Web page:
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Reduce Driver Detention Time With Routing and Scheduling Software
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Reduce Driver Detention Time With Routing and Scheduling Software
Apr 12, 2022Shannon Sickmon
If you own or manage a fleet, you know that hiring and retaining drivers is a very real issue right now. You want to keep the drivers you have happy, and that means you must maintain efficient schedules to ensure your team is productive and HOS (Hours of Service)-compliant. But if your drivers must wait to load and unload the truck at every stop, your carefully planned schedule goes out the window, customers start to complain and profits disappear.
What Is Driver Detention?
Truck driver detention time is a very real issue and has become even worse as the global supply chain becomes increasingly complex. For those of you unfamiliar with the term, driver detention refers to the amount of time that a driver is delayed at a stop while waiting for the team at the dock to load or unload the trucks. For HOS purposes, it means that a driver is delayed for more than 2 hours during pick up or delivery. After this 2-hour ‘free time’ period, most fleets will charge a detention charge—usually about $35 to $75 an hour—to compensate the driver and carrier for the interruption to their schedule.
While that charge seems reasonable at first glance, if the delay is lengthy enough, the driver could run out of legal driving hours or miss later appointments. This means lost revenue for both the driver and the carrier. Current regulations state that a driver can only be on duty for a maximum of 14 hours, with 11 of those spent driving. There are hundreds of factors that can affect a route, but studies have shown that detention is the biggest factor in deferred schedules.
In 2019, ATRI, did a study on driver detention. Here are some of the stats that they found.
Drivers reported a 27.4% increase in delays of six or more hours.
There was a nearly 40% increase in drivers who reported that most of their pick-ups and deliveries were delayed over the past 12 months due to customer actions.
The negative impact of detention on carrier revenue and driver compensation may be greater among smaller fleets (<50 power units) with 20% reporting that they do not charge for excessive detention to stay competitive with larger fleets.
The same study found that the average commercial truck driver will only drive for about 7 hours per day, which is well below the 11-hour driving limit. This means that other factors must be causing the delays. After all, your drivers know their routes better than anyone, and know how to avoid trouble spots caused by rush hour traffic or inclement weather. Here’s the rub: statistics show that the average national wait time at most facilities is 156 minutes.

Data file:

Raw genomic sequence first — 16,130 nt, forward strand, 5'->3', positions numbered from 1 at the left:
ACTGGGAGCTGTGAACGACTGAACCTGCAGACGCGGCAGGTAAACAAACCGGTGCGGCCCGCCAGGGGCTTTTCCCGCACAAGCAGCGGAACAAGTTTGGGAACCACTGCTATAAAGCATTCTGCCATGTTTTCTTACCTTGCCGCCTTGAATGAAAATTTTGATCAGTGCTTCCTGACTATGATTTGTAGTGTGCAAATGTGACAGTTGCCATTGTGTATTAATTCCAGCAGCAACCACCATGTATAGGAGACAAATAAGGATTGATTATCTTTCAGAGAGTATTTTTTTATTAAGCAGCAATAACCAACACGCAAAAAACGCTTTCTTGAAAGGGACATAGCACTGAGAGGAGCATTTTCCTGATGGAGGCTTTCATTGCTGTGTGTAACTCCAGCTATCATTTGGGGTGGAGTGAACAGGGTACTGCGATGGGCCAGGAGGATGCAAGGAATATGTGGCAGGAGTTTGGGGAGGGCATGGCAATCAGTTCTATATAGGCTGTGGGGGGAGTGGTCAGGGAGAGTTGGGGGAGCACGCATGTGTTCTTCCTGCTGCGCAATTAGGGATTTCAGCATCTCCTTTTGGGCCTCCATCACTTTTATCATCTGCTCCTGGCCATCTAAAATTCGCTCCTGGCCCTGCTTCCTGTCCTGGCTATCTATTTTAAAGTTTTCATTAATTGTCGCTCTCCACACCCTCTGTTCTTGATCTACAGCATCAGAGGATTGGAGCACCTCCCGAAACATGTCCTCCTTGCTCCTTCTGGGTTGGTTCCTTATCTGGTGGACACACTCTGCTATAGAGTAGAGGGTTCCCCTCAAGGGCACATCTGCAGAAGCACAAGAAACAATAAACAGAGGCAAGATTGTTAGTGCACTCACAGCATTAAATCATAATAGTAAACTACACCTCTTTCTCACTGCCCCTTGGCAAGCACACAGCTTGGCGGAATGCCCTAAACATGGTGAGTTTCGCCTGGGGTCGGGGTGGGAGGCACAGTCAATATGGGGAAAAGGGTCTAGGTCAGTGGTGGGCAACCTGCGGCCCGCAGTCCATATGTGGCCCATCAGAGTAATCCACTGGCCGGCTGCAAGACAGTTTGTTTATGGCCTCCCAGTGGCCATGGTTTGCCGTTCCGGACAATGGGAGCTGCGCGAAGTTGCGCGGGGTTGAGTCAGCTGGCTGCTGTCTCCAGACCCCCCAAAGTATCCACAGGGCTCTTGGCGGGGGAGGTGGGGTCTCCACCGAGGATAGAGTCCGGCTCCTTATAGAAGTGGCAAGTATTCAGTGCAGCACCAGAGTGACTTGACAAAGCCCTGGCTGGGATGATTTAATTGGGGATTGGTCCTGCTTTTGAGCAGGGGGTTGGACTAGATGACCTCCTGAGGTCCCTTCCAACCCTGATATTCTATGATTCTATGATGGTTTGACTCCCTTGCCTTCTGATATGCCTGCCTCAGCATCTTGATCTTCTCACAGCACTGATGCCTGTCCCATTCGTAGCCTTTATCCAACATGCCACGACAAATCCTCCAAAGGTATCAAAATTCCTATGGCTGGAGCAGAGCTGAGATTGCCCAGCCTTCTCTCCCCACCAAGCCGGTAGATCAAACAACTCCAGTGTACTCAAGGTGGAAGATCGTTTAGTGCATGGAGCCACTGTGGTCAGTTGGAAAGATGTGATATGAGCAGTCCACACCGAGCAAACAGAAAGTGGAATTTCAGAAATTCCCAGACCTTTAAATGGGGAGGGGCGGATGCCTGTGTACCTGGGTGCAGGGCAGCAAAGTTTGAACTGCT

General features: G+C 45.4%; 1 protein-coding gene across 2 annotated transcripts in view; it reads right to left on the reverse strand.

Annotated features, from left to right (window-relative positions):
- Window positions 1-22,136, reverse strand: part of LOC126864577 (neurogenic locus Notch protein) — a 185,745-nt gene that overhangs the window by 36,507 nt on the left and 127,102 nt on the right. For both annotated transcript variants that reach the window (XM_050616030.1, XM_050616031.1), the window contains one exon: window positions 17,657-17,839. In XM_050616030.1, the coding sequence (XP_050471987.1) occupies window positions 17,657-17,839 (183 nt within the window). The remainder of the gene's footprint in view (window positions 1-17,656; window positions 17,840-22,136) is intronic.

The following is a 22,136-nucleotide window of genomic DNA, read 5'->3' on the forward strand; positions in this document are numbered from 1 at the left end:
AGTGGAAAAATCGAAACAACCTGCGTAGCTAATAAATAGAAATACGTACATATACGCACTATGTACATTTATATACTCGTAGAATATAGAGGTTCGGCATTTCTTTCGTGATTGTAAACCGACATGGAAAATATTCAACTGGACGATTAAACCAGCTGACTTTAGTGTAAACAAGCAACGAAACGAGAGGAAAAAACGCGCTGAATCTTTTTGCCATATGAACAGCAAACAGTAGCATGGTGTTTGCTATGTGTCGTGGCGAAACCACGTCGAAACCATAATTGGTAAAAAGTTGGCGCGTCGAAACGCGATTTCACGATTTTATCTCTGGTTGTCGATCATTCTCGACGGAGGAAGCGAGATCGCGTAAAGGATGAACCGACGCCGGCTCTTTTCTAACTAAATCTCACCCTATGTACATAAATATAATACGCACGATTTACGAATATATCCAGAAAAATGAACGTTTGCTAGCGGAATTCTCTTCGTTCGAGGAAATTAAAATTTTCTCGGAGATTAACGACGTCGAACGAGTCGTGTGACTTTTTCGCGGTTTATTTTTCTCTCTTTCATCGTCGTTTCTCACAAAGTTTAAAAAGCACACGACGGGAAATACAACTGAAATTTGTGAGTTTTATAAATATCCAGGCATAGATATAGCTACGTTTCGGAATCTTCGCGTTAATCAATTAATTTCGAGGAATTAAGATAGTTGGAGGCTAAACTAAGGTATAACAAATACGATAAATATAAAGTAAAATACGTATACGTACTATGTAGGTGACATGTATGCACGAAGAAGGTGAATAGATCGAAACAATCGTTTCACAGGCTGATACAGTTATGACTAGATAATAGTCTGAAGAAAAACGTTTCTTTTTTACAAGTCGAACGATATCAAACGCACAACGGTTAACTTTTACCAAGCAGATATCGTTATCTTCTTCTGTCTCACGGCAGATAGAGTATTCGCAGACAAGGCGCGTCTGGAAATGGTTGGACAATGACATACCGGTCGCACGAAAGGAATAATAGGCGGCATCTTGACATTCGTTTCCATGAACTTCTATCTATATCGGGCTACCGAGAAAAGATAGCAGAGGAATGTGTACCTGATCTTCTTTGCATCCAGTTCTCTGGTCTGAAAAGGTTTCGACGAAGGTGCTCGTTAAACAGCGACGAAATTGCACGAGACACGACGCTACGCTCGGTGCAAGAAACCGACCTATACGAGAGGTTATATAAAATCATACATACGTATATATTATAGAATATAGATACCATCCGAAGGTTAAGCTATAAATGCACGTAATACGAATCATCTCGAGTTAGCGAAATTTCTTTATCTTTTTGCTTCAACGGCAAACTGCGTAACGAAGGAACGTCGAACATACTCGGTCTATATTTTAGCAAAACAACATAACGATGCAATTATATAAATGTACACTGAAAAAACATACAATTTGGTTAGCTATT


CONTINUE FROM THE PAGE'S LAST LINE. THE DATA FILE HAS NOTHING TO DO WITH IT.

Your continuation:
The average national wait time at most facilities is 156 minutes.
What Are the Effects of Driver Detention?
So, what does all this mean for your fleet? Your drivers have an appointment at the facility, show up at the right time, and then wait in line for hours. This has a snowball effect on the rest of the day’s routes and could mean that they hit their HOS limits without finishing the day's deliveries.
The labor shortage is not exclusive to logistics. In the same ATRI survey, truck drivers stated that most warehouse facilities are understaffed. This leads to constant impediments in loading and unloading times, and sometimes preloaded trucks aren’t ready for their scheduled appointment. Often, the warehouse facilities overbook appointments to meet their own revenue goals, but if the staff can’t keep up, it only leads to further setbacks.
Driver detention has a direct impact on driver productivity as well as driver morale. Delays happen in this business. But if it is due to detention, your drivers lose on duty hours as well as revenues. Your driver then may feel that they must rush to make the rest of their appointments, which means they are putting their safety on the line. You also run the risk of angry customers, as late deliveries and missed pickups could mean you lose business to the competition.